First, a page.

It dates back to the 16th century and the Spanish but it is now very much Peruvian, and the national drink.

Wine commercial production began just after the midpoint of the 16th Century and continued to grow through the 17th century such was the availability of grapes.

The process of pisco being drunk by itself as opposed to being used to fortify wine to produce the equivalent of Madeira or Marsala was not instant but once it happened, pisco was born.

Grapes grow in many areas and hence there is minimal need to transport alcohol to remote regions.

Pisco was a Pacific colonial port that was essential for trade with Spain in those days.

14- Chocolate

Cacao Pods On Tree, Cacao Farm Tree
Chocolate is what Peru is known for.

Peruvian Chocolate is rightly seen as among the world’s best.

Some would say the best.

The cacao bean has been grown here for 5,000 years or so and was used to make a hot drink in winter.

Peru now produces 36% of the world’s cacao, and 75% of the organic form.

There are numerous varieties of beans and no country has more than Peru.

It means that the country can claim the best colours, aromas and flavours.

Peru has developed significant export markets, mostly in recent years.

While its near neighbours, Chile, Ecuador and Bolivia are significant customers, the biggest market is the USA with the annual value of the business around $15.3 million.

A great way to discover more is by joining a Truffles and Filled Chocolate Making Workshop.

15- Peruvian Cuisine

Traditional Dishes Of Peruvian Cuisine
Cuisine what food is Peru known for.

Ceviche is a seafood-based dish that is eaten widely but it is the Peruvian version that UNESCO has recognised for its cultural vale.

There is a restaurant in Callao that claims to have sold huge amounts over the years, suggesting it is something that every local orders.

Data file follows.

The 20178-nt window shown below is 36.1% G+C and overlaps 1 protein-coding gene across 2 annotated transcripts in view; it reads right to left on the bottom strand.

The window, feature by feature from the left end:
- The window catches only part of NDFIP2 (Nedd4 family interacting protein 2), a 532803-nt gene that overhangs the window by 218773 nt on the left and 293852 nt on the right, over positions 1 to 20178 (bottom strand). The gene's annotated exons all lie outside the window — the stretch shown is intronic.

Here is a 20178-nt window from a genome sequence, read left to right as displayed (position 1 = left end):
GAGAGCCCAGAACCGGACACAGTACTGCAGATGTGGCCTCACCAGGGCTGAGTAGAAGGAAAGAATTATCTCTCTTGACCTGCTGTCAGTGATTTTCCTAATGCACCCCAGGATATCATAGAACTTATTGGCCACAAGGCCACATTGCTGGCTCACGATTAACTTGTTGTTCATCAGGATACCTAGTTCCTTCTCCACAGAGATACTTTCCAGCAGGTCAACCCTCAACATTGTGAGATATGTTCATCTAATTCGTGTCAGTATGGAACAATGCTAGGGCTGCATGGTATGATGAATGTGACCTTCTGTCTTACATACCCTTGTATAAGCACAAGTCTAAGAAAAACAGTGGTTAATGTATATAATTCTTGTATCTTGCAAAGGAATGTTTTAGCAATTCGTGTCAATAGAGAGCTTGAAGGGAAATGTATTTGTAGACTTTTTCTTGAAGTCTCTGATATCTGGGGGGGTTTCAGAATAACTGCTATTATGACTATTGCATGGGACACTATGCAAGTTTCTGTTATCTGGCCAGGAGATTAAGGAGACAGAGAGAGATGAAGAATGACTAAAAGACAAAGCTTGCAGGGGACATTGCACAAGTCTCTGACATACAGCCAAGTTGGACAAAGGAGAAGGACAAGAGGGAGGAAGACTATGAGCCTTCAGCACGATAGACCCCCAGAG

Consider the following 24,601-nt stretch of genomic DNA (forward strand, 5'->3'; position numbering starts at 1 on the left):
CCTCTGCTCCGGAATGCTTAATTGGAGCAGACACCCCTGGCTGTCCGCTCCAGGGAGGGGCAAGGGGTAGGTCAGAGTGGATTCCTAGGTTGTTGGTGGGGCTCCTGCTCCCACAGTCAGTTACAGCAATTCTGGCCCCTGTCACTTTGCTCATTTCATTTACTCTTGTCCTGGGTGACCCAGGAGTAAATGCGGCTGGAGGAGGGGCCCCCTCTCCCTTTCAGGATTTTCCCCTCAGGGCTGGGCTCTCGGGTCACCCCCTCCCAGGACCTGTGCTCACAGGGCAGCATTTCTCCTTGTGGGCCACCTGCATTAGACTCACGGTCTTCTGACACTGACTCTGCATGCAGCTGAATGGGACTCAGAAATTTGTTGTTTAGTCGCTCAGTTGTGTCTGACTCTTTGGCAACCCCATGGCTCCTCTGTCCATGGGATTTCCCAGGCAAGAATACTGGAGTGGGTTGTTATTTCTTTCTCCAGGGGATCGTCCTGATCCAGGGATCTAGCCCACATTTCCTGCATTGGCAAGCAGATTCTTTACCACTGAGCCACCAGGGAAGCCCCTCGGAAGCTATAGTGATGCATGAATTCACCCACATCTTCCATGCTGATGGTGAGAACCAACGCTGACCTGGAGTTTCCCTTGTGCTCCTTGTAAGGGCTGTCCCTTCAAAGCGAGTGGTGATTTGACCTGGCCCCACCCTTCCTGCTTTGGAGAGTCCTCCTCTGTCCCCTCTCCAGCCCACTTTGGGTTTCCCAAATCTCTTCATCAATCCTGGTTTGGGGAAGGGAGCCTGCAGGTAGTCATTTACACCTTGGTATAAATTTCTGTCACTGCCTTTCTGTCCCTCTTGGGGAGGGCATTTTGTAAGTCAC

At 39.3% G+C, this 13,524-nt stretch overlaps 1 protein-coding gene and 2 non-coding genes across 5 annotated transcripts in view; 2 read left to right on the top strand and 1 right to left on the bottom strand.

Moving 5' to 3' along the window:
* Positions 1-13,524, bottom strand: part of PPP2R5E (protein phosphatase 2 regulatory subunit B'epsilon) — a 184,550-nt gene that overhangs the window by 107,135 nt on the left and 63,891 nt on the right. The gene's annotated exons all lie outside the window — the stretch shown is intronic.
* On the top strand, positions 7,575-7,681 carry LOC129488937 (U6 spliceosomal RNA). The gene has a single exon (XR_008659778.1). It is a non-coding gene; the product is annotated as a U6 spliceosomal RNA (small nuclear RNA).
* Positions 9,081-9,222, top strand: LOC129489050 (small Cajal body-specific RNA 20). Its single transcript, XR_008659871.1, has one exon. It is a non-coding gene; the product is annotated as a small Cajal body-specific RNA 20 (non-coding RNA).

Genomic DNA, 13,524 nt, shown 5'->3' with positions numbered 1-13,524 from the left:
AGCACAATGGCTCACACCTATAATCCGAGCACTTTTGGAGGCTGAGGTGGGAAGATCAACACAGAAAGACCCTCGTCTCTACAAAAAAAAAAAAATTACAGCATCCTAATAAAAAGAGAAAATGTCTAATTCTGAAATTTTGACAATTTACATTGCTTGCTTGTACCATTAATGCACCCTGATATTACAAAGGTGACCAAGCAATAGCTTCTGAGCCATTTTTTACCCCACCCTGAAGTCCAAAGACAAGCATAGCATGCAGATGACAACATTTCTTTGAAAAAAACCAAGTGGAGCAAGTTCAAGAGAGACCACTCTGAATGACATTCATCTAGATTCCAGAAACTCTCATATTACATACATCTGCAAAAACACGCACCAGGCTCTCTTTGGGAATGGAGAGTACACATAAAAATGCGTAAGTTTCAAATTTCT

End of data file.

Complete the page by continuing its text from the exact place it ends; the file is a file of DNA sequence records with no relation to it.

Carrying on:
Another favourite is quinoa, similar to spinach.

It has been fed to livestock since ancient times, and it is now grown in many countries of the world as a human crop because of the protein it provides to the diet.

There are several native fruits, fish and potatoes in the Peruvian diet.

Lima offers a wide range of food because of the foreign influences absorbed there; European, African, Creole, Asian and Arabic. It’s worth taking a tour of Peru’s food history.

Did you know that Peru gave the world the potato?

It was growing near Lake Titicaca thousands of years ago.

Its introduction into Europe soon changed so much of the diets of people throughout the whole continent.

It is thought that the Incas were the first to cultivate potatoes, having found then growing wild and hence the Spanish found it when they colonised the region.

At that time, potatoes were growing at altitude but that is not a prerequisite of growing them successfully of course.

There are few places where potatoes are not grown in Europe and North America.

World Map With Magnified Peru

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Stephen Smith
Steve Smith is a widely travelled writer who has lived on the South West Coast of Turkey since 2008. He hails from North East England where he lived most of his life but has been to every continent of the world, with a particular love for Southern Africa and its wildlife. Argentina, India and Vietnam as other favourite places that he enjoyed greatly while sport is also a passion, cricket and golf as a participant, rugby union and soccer as a spectator.